This is the 131st #WILTW
I remember being distinctly disappointed in my dad when he told me:
“The day we stopped having lunch together as consultants was the day when healthcare got worse in the NHS”
As a medical student I felt this comment seemed to belong to the era of Sir Lancelott Spratt where the rigid hierarchies of medicine encouraged Consultants to play golf on a Friday afternoon. To spend time in the company of colleagues not actively working was indulgent and would be better spent with patients.
Time has moved on, and although I am still of the opinion that a free lunch for a certain professional group in a separate area of the canteen is a distinctly backward step, I finally understand what my dad was saying. Commensality is essentially the act of eating and drinking at the same table. It is a widely studied phenomena and was discussed this week in a blog by Chris Ham of the King’s Fund. His argument was that creating time for people to get together helps build relationships and therefore trust. This trust helps to heal some of the fractures that are dividing healthcare at present. Apparently (and this isn’t referenced unfortunately) the Mayo Clinic have undertaken a randomised clinical trial to demonstrate the benefits of staff sharing meals together.
There is inherent face validity in this. But commensality is probably more than a word that would not be out of place on a management bulls**t bingo game. As winter takes its toll on the health economy and individuals are pushed the limit a coping strategy used effectively by our team is to spend time having small coffee breaks together. Some organised, but most spontaneous, with no real agenda other than to offload, vent and chat. I wish I could do this with people outside of my team, with those colleagues of different specialities or areas I see less regularly. These are the people I will end up needing to work with when clinical situations are at their most challenging.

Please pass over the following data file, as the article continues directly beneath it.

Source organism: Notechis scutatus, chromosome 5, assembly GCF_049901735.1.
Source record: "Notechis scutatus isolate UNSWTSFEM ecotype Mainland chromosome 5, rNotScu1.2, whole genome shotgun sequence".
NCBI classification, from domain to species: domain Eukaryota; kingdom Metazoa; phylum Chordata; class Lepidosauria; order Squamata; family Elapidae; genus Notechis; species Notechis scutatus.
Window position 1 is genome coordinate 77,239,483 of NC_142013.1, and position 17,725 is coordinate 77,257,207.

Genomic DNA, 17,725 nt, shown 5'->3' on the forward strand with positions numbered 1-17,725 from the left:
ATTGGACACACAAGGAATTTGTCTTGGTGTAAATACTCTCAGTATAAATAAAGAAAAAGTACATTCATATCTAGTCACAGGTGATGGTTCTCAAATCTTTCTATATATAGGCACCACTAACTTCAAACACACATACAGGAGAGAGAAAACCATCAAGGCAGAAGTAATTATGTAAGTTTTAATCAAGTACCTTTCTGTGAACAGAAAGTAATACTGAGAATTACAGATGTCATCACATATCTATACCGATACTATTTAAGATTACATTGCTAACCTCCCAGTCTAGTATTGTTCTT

Chris suggests “Creating time for staff to meet, and to do so in a spirit of collegiality and fellowship, could be part of the solution“. This could easily be dismissed as another mundane attempt by a non-clinical professional to ‘improve’ things. However the discussions that have kept me sane and given me perspective have always been over a coffee rather than at a formal meeting though.
Dad, you may have been, in a small way, right.
What have you learnt this week? #WILTW